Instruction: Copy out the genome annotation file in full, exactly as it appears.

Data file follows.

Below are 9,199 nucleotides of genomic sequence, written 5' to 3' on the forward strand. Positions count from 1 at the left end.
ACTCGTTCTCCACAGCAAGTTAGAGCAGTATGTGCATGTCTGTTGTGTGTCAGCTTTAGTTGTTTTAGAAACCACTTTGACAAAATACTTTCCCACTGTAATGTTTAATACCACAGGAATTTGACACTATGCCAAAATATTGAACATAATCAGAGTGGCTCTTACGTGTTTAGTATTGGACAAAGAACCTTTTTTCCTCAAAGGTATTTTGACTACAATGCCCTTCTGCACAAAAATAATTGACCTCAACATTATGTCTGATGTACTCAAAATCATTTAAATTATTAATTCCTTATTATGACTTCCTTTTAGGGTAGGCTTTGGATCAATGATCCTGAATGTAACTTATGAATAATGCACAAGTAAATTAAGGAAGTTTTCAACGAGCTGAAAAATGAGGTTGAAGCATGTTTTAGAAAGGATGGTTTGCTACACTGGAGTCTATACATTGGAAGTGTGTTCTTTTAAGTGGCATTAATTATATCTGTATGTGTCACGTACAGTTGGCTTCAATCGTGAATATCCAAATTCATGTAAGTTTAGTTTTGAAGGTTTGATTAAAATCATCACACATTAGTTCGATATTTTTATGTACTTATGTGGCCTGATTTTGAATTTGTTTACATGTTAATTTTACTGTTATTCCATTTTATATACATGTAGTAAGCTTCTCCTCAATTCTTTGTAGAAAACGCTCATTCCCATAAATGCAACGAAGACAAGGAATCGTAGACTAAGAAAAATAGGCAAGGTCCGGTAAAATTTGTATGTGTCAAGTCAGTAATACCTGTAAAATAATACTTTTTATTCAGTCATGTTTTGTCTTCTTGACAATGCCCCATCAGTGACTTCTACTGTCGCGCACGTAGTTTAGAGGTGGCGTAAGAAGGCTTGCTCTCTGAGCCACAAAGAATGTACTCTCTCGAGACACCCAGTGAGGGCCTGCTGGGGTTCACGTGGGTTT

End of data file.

Below are 9,199 nucleotides of genomic sequence, written 5' to 3' on the forward strand. Positions count from 1 at the left end.
ACTCGTTCTCCACAGCAAGTTAGAGCAGTATGTGCATGTCTGTTGTGTGTCAGCTTTAGTTGTTTTAGAAACCACTTTGACAAAATACTTTCCCACTGTAATGTTTAATACCACAGGAATTTGACACTATGCCAAAATATTGAACATAATCAGAGTGGCTCTTACGTGTTTAGTATTGGACAAAGAACCTTTTTTCCTCAAAGGTATTTTGACTACAATGCCCTTCTGCACAAAAATAATTGACCTCAACATTATGTCTGATGTACTCAAAATCATTTAAATTATTAATTCCTTATTATGACTTCCTTTTAGGGTAGGCTTTGGATCAATGATCCTGAATGTAACTTATGAATAATGCACAAGTAAATTAAGGAAGTTTTCAACGAGCTGAAAAATGAGGTTGAAGCATGTTTTAGAAAGGATGGTTTGCTACACTGGAGTCTATACATTGGAAGTGTGTTCTTTTAAGTGGCATTAATTATATCTGTATGTGTCACGTACAGTTGGCTTCAATCGTGAATATCCAAATTCATGTAAGTTTAGTTTTGAAGGTTTGATTAAAATCATCACACATTAGTTCGATATTTTTATGTACTTATGTGGCCTGATTTTGAATTTGTTTACATGTTAATTTTACTGTTATTCCATTTTATATACATGTAGTAAGCTTCTCCTCAATTCTTTGTAGAAAACGCTCATTCCCATAAATGCAACGAAGACAAGGAATCGTAGACTAAGAAAAATAGGCAAGGTCCGGTAAAATTTGTATGTGTCAAGTCAGTAATACCTGTAAAATAATACTTTTTATTCAGTCATGTTTTGTCTTCTTGACAATGCCCCATCAGTGACTTCTACTGTCGCGCACGTAGTTTAGAGGTGGCGTAAGAAGGCTTGCTCTCTGAGCCACAAAGAATGTACTCTCTCGAGACACCCAGTGAGGGCCTGCTGGGGTTCACGTGGGTTT